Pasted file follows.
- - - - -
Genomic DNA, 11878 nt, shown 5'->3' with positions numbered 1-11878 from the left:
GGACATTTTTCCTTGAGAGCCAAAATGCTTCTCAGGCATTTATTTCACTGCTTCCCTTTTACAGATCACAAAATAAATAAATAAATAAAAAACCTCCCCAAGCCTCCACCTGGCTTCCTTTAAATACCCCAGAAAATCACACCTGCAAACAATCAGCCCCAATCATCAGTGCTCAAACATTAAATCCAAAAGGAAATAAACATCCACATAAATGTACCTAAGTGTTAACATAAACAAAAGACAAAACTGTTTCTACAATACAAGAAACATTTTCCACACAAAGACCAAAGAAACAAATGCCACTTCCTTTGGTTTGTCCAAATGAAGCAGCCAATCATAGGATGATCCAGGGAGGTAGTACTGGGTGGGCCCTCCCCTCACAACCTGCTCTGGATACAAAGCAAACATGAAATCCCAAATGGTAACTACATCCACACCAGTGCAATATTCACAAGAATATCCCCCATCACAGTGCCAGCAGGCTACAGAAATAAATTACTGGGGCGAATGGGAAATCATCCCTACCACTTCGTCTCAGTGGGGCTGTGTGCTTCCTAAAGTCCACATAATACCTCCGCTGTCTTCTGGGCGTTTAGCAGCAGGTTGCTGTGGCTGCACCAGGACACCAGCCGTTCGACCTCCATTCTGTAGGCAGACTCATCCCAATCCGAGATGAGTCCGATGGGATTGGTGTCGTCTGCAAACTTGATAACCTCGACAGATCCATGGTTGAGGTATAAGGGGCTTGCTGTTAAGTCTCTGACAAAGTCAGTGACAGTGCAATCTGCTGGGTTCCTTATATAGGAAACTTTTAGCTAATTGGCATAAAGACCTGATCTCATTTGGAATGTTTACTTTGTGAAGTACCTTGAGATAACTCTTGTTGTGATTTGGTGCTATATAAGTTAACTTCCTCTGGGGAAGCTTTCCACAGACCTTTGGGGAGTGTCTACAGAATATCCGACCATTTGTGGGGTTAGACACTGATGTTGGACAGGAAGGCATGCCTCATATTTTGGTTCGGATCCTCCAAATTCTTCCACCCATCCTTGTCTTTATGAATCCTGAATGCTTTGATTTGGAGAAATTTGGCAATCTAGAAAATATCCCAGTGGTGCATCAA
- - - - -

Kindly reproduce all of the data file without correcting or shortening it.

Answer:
Genomic DNA, 11878 nt, shown 5'->3' with positions numbered 1-11878 from the left:
GGACATTTTTCCTTGAGAGCCAAAATGCTTCTCAGGCATTTATTTCACTGCTTCCCTTTTACAGATCACAAAATAAATAAATAAATAAAAAACCTCCCCAAGCCTCCACCTGGCTTCCTTTAAATACCCCAGAAAATCACACCTGCAAACAATCAGCCCCAATCATCAGTGCTCAAACATTAAATCCAAAAGGAAATAAACATCCACATAAATGTACCTAAGTGTTAACATAAACAAAAGACAAAACTGTTTCTACAATACAAGAAACATTTTCCACACAAAGACCAAAGAAACAAATGCCACTTCCTTTGGTTTGTCCAAATGAAGCAGCCAATCATAGGATGATCCAGGGAGGTAGTACTGGGTGGGCCCTCCCCTCACAACCTGCTCTGGATACAAAGCAAACATGAAATCCCAAATGGTAACTACATCCACACCAGTGCAATATTCACAAGAATATCCCCCATCACAGTGCCAGCAGGCTACAGAAATAAATTACTGGGGCGAATGGGAAATCATCCCTACCACTTCGTCTCAGTGGGGCTGTGTGCTTCCTAAAGTCCACATAATACCTCCGCTGTCTTCTGGGCGTTTAGCAGCAGGTTGCTGTGGCTGCACCAGGACACCAGCCGTTCGACCTCCATTCTGTAGGCAGACTCATCCCAATCCGAGATGAGTCCGATGGGATTGGTGTCGTCTGCAAACTTGATAACCTCGACAGATCCATGGTTGAGGTATAAGGGGCTTGCTGTTAAGTCTCTGACAAAGTCAGTGACAGTGCAATCTGCTGGGTTCCTTATATAGGAAACTTTTAGCTAATTGGCATAAAGACCTGATCTCATTTGGAATGTTTACTTTGTGAAGTACCTTGAGATAACTCTTGTTGTGATTTGGTGCTATATAAGTTAACTTCCTCTGGGGAAGCTTTCCACAGACCTTTGGGGAGTGTCTACAGAATATCCGACCATTTGTGGGGTTAGACACTGATGTTGGACAGGAAGGCATGCCTCATATTTTGGTTCGGATCCTCCAAATTCTTCCACCCATCCTTGTCTTTATGAATCCTGAATGCTTTGATTTGGAGAAATTTGGCAATCTAGAAAATATCCCAGTGGTGCATCAA